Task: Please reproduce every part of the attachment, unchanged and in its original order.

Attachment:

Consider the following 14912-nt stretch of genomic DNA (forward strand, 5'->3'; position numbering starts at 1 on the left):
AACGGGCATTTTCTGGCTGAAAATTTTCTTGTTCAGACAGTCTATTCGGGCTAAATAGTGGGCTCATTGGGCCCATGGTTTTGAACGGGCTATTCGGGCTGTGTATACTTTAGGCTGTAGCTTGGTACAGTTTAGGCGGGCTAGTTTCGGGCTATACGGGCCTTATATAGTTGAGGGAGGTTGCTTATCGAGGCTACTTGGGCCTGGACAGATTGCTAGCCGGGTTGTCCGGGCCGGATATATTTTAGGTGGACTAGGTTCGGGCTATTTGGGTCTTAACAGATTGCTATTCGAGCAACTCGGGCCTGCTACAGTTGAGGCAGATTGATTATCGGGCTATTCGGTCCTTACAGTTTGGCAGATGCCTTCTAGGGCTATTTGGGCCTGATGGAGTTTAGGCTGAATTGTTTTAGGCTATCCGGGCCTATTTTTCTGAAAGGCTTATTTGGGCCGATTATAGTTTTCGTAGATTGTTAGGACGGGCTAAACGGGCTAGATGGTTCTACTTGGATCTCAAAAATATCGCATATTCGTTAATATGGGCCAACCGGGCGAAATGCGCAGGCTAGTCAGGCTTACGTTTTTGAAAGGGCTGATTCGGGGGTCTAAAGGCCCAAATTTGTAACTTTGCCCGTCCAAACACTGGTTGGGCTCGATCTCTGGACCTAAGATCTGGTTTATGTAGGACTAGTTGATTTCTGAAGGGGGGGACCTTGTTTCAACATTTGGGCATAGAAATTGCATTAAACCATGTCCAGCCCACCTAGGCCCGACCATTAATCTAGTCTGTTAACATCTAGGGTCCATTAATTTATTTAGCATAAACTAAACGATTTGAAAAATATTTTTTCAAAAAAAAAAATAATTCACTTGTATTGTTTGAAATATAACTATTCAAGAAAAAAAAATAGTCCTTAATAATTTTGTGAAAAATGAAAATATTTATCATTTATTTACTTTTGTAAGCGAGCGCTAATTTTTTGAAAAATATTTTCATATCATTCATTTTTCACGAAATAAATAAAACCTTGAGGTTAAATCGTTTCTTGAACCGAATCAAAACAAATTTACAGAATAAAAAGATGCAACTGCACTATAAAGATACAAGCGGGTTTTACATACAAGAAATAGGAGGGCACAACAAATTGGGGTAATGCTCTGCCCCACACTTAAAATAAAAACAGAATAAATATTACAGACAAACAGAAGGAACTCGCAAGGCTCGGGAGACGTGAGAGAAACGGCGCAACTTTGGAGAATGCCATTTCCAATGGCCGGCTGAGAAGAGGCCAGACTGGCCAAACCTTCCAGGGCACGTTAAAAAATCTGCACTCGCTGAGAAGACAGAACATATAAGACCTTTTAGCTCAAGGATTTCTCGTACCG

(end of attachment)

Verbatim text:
Consider the following 14912-nt stretch of genomic DNA (forward strand, 5'->3'; position numbering starts at 1 on the left):
AACGGGCATTTTCTGGCTGAAAATTTTCTTGTTCAGACAGTCTATTCGGGCTAAATAGTGGGCTCATTGGGCCCATGGTTTTGAACGGGCTATTCGGGCTGTGTATACTTTAGGCTGTAGCTTGGTACAGTTTAGGCGGGCTAGTTTCGGGCTATACGGGCCTTATATAGTTGAGGGAGGTTGCTTATCGAGGCTACTTGGGCCTGGACAGATTGCTAGCCGGGTTGTCCGGGCCGGATATATTTTAGGTGGACTAGGTTCGGGCTATTTGGGTCTTAACAGATTGCTATTCGAGCAACTCGGGCCTGCTACAGTTGAGGCAGATTGATTATCGGGCTATTCGGTCCTTACAGTTTGGCAGATGCCTTCTAGGGCTATTTGGGCCTGATGGAGTTTAGGCTGAATTGTTTTAGGCTATCCGGGCCTATTTTTCTGAAAGGCTTATTTGGGCCGATTATAGTTTTCGTAGATTGTTAGGACGGGCTAAACGGGCTAGATGGTTCTACTTGGATCTCAAAAATATCGCATATTCGTTAATATGGGCCAACCGGGCGAAATGCGCAGGCTAGTCAGGCTTACGTTTTTGAAAGGGCTGATTCGGGGGTCTAAAGGCCCAAATTTGTAACTTTGCCCGTCCAAACACTGGTTGGGCTCGATCTCTGGACCTAAGATCTGGTTTATGTAGGACTAGTTGATTTCTGAAGGGGGGGACCTTGTTTCAACATTTGGGCATAGAAATTGCATTAAACCATGTCCAGCCCACCTAGGCCCGACCATTAATCTAGTCTGTTAACATCTAGGGTCCATTAATTTATTTAGCATAAACTAAACGATTTGAAAAATATTTTTTCAAAAAAAAAAATAATTCACTTGTATTGTTTGAAATATAACTATTCAAGAAAAAAAAATAGTCCTTAATAATTTTGTGAAAAATGAAAATATTTATCATTTATTTACTTTTGTAAGCGAGCGCTAATTTTTTGAAAAATATTTTCATATCATTCATTTTTCACGAAATAAATAAAACCTTGAGGTTAAATCGTTTCTTGAACCGAATCAAAACAAATTTACAGAATAAAAAGATGCAACTGCACTATAAAGATACAAGCGGGTTTTACATACAAGAAATAGGAGGGCACAACAAATTGGGGTAATGCTCTGCCCCACACTTAAAATAAAAACAGAATAAATATTACAGACAAACAGAAGGAACTCGCAAGGCTCGGGAGACGTGAGAGAAACGGCGCAACTTTGGAGAATGCCATTTCCAATGGCCGGCTGAGAAGAGGCCAGACTGGCCAAACCTTCCAGGGCACGTTAAAAAATCTGCACTCGCTGAGAAGACAGAACATATAAGACCTTTTAGCTCAAGGATTTCTCGTACCG